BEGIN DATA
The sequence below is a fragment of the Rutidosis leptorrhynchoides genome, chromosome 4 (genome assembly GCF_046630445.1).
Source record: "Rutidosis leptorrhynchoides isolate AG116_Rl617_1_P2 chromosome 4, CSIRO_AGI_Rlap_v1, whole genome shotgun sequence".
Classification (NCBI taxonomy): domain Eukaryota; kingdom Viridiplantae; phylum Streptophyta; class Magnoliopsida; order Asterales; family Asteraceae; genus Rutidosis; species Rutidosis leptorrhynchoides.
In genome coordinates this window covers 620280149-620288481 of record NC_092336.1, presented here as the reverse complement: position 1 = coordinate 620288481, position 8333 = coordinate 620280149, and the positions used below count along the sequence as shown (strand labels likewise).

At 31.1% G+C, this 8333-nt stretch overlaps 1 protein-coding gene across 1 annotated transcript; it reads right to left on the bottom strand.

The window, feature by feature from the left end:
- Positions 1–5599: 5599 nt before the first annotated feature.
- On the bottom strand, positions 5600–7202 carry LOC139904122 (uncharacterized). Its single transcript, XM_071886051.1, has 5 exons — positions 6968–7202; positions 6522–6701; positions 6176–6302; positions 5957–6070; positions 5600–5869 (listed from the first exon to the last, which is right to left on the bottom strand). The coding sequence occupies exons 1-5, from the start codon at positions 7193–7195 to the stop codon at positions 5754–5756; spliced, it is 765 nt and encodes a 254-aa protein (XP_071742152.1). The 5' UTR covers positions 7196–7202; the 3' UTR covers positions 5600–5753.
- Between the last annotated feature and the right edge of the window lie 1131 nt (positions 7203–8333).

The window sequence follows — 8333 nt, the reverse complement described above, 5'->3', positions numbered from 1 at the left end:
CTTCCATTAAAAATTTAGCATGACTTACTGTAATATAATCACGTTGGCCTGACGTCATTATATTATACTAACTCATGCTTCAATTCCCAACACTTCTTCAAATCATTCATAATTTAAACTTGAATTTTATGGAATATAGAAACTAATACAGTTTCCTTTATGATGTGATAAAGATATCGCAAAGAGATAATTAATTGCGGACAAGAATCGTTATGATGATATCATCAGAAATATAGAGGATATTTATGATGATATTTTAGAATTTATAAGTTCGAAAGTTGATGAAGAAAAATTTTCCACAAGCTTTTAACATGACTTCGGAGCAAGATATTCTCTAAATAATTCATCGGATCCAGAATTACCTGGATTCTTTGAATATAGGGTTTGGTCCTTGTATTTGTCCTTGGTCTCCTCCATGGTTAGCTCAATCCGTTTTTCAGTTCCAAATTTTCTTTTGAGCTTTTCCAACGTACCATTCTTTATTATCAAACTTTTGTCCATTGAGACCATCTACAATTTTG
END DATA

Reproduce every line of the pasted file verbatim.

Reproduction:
The sequence below is a fragment of the Rutidosis leptorrhynchoides genome, chromosome 4 (genome assembly GCF_046630445.1).
Source record: "Rutidosis leptorrhynchoides isolate AG116_Rl617_1_P2 chromosome 4, CSIRO_AGI_Rlap_v1, whole genome shotgun sequence".
Classification (NCBI taxonomy): domain Eukaryota; kingdom Viridiplantae; phylum Streptophyta; class Magnoliopsida; order Asterales; family Asteraceae; genus Rutidosis; species Rutidosis leptorrhynchoides.
In genome coordinates this window covers 620280149-620288481 of record NC_092336.1, presented here as the reverse complement: position 1 = coordinate 620288481, position 8333 = coordinate 620280149, and the positions used below count along the sequence as shown (strand labels likewise).

At 31.1% G+C, this 8333-nt stretch overlaps 1 protein-coding gene across 1 annotated transcript; it reads right to left on the bottom strand.

The window, feature by feature from the left end:
- Positions 1–5599: 5599 nt before the first annotated feature.
- On the bottom strand, positions 5600–7202 carry LOC139904122 (uncharacterized). Its single transcript, XM_071886051.1, has 5 exons — positions 6968–7202; positions 6522–6701; positions 6176–6302; positions 5957–6070; positions 5600–5869 (listed from the first exon to the last, which is right to left on the bottom strand). The coding sequence occupies exons 1-5, from the start codon at positions 7193–7195 to the stop codon at positions 5754–5756; spliced, it is 765 nt and encodes a 254-aa protein (XP_071742152.1). The 5' UTR covers positions 7196–7202; the 3' UTR covers positions 5600–5753.
- Between the last annotated feature and the right edge of the window lie 1131 nt (positions 7203–8333).

The window sequence follows — 8333 nt, the reverse complement described above, 5'->3', positions numbered from 1 at the left end:
CTTCCATTAAAAATTTAGCATGACTTACTGTAATATAATCACGTTGGCCTGACGTCATTATATTATACTAACTCATGCTTCAATTCCCAACACTTCTTCAAATCATTCATAATTTAAACTTGAATTTTATGGAATATAGAAACTAATACAGTTTCCTTTATGATGTGATAAAGATATCGCAAAGAGATAATTAATTGCGGACAAGAATCGTTATGATGATATCATCAGAAATATAGAGGATATTTATGATGATATTTTAGAATTTATAAGTTCGAAAGTTGATGAAGAAAAATTTTCCACAAGCTTTTAACATGACTTCGGAGCAAGATATTCTCTAAATAATTCATCGGATCCAGAATTACCTGGATTCTTTGAATATAGGGTTTGGTCCTTGTATTTGTCCTTGGTCTCCTCCATGGTTAGCTCAATCCGTTTTTCAGTTCCAAATTTTCTTTTGAGCTTTTCCAACGTACCATTCTTTATTATCAAACTTTTGTCCATTGAGACCATCTACAATTTTG